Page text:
In the song, the lyric follows the line ‘I’m in love but I’m feeling low’. The narrator is also at his most desperate and in need of help, but he is only one footprint. There is a greater ambiguity here, for the song exists in a world where God does not explain himself: The single footprint could be because God has abandoned him, or because God carried him, or because there is no God. The fleeting nature of life is further emphasised by the sands of time being replaced by the more ephemeral snow.

Another deviation from the poem’s analogy is that in the song the footprint does not belong to him but IS him. In the poem, the footprints represent the stages of the believer’s life. In the song, Matty’s character is saying is that he is just a stage in his life that will pass; not at a stage, A stage.

An ancient Greek philosopher called Heraclitus is famous for saying that you can never step in the same river twice. This is true because the water you are stepping into is constantly changing. It follows that people, composed of the same star-stuff as everything else, are also constantly changing. Matty’s character realises this, and although there is hope in the possibility of change, he also realises the insignificance of his being, which results in him feeling low about his love.

Phoebe Bridgers’ verse is also about sublimating her same-sex desire. She is ‘nice’ when her beloved, Claire, ‘comes round to call’ but will ‘masturbate the second she’s not there’, which adds a second so-called sin. The word ‘nice’ was also used in the first verse, where Matty sang that Jesus is ‘so nice’. The repetition suggests that when Claire comes around, the Phoebe Bridgers character is acting in a godly way, which she immediately stops doing when Claire leaves.

Although it is not mentioned in the lyrics, the year 2005 is part of the title because it was a pivotal year for gay rights. In the UK, the home of The 1975, it was the year that civil partnerships between same-sex couples were introduced, while California, the birthplace of Phoebe Bridgers, became the first US state to legalise gay marriage. It was therefore not just a confusing time for the characters in the song, but also for the statute books. In the UK, partnerships between same-sex couples were legally recognised, but marriages, the domain of the church, were not. Part of the US had accepted gay marriage, but other parts still held out. It also might explain the second part of the title, “God Bless America”, because a part of America had accepted gay marriage while the UK still had yet to do so.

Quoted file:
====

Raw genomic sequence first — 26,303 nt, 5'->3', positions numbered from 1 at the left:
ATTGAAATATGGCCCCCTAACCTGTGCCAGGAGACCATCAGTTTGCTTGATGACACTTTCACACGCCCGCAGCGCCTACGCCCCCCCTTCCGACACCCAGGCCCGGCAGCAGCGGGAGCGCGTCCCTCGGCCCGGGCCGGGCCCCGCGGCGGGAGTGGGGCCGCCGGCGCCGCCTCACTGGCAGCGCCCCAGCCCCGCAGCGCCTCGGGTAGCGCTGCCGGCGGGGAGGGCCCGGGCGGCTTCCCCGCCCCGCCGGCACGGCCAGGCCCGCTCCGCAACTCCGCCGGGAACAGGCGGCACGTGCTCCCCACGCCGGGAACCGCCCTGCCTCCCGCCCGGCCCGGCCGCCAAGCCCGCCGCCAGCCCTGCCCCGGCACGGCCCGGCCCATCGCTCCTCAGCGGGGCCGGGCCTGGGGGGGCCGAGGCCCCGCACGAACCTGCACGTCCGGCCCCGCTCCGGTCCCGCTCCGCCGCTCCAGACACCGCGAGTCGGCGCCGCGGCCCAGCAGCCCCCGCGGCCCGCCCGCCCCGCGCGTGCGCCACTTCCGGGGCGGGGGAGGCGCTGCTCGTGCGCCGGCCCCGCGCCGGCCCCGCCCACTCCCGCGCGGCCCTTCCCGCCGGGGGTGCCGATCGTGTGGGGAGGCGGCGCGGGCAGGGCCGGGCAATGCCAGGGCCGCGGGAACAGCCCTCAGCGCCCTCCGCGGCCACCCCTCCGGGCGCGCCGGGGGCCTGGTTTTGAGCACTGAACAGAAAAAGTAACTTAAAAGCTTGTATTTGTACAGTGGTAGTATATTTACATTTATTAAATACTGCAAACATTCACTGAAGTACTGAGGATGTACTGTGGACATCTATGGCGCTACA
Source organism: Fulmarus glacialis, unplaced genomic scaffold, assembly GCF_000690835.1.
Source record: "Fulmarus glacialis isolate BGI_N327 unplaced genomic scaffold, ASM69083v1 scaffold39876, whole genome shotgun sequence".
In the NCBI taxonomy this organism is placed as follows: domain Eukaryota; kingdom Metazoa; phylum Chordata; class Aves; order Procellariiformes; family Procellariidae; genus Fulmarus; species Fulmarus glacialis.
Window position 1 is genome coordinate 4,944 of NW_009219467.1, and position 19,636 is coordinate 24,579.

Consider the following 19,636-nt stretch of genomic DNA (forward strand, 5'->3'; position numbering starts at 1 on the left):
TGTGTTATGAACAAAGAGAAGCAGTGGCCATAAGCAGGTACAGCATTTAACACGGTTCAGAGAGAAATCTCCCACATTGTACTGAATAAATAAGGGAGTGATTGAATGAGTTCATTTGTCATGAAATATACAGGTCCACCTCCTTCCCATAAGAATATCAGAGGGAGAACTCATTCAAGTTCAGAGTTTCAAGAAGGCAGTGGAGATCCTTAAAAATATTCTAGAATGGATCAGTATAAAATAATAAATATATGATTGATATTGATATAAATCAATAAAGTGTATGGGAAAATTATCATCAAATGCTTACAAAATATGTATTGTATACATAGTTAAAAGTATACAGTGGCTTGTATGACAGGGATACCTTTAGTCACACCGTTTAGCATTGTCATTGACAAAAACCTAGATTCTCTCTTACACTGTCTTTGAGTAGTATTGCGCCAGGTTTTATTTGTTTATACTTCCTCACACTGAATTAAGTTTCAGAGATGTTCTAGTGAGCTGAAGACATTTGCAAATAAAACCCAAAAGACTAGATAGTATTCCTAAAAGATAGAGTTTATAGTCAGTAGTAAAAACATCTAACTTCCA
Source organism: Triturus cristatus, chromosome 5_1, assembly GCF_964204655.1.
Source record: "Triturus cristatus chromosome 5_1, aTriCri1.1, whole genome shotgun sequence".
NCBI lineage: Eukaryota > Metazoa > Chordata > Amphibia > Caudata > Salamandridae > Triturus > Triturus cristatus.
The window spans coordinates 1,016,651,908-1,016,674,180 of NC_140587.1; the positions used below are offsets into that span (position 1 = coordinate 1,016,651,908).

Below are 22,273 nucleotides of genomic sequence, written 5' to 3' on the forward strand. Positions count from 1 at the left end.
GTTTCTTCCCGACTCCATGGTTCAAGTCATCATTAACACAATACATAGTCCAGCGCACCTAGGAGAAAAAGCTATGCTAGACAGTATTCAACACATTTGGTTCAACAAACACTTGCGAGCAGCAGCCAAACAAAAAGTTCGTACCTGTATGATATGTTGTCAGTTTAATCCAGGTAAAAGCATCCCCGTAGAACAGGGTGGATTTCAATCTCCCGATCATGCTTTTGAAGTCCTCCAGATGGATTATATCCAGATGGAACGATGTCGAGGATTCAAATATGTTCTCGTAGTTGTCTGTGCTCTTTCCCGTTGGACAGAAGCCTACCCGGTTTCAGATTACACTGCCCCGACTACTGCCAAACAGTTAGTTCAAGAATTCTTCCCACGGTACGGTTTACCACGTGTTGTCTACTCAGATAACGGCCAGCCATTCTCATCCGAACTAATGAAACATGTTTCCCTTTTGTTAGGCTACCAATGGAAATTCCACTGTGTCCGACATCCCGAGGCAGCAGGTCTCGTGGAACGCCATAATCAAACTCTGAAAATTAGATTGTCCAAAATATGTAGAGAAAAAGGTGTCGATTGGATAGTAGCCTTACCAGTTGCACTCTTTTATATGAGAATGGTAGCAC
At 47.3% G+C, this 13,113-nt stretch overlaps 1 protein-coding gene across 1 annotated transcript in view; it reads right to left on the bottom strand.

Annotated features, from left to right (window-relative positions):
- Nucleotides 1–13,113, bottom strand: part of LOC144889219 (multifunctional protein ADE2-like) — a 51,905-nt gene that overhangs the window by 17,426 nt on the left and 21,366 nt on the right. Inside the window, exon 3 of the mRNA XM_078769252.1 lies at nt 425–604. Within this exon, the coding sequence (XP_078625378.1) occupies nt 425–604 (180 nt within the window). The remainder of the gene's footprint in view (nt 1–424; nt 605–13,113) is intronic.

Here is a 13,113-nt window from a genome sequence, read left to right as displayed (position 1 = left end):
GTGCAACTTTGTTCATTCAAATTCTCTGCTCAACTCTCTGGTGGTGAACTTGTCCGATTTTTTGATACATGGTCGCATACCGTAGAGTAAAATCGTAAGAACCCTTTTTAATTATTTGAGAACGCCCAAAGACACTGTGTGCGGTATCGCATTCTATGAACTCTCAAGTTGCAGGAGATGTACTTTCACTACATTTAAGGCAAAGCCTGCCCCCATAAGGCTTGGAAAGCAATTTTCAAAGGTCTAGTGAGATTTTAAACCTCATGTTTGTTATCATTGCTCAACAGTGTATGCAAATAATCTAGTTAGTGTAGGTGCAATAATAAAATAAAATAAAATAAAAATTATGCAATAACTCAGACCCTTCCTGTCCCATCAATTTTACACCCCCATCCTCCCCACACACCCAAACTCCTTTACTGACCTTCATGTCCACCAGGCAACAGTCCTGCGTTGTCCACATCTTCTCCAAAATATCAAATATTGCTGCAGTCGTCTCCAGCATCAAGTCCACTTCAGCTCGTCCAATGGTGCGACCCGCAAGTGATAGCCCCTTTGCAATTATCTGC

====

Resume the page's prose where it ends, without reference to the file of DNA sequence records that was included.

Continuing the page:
The sound of the instruments being set up at the start of the song create the illusion of immediacy, as if the characters are desperate to articulate their current dilemma. The acoustic guitar also lends the tune a confessional tone. There are muted trumpets in the background, partly representing the trumpets of God and the angels, but because they are muted, also capturing the inability of the two characters to fully express their feelings.

When you think of a duet, especially by singers of opposing genders, you tend to think of love songs: Sonny and Cher’s “I Got You Babe”, Dolly Parton and the late Kenny Rogers’ “Islands in the Stream” and Elton John and Kiki Dee’s “Don’t Go Breaking My Heart”, the latter of which features one of the most famous gay musicians in history, but is still about a heterosexual relationship. In this instance, there are two people of opposite genders singing about their longing for someone of the same gender, subverting the expectations of such a duet.

In short, The 1975’s “Jesus Christ 2005 God Bless America” is a duet between people who are not lovers but share the same internal struggle, a confessional about concealing your own nature and a song of praise caveated by several reservations. It is a mess of contradictions, but by embracing these, it articulates a difficult struggle and becomes a beautiful representation of the truth.

The Emoji Code by Professor Vyvyan Evans

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“meanwhile the people are dead in their droves
but nobody noticed

well actually

some of them noticed.
You could tell by the emoji they posted.”

– Kate Tempest, From ‘Europe is Lost’ in Let Them East Chaos

Sometimes when I go to my local supermarket on my lunchbreak, I pass a shop selling emoji-shaped backpacks. It is a marker of how ubiquitous they have become that they have escaped the confines of the digital realm and can now be sold, bought and worn as an accessory IRL (‘In Real Life’, for those not savvy to internet abbreviations.).

In The Emoji Code, Professor Vyvyan Evans explores this pictographic phenomenon and posits that Emoji, (capitalised when referring to the system as a whole and not when referring to individual symbols,) rather than substituting for a language, is primarily used in the same way non-verbal gestures, expressions and paralinguistic signals (grunting, coughing, intonation etc.) are used in face-to-face communication. Perhaps a further distinction between physical cues in face-to-face and vocal cues in telephone conversations would have been nice, but since it is not central to the argument, the omission is not a problem.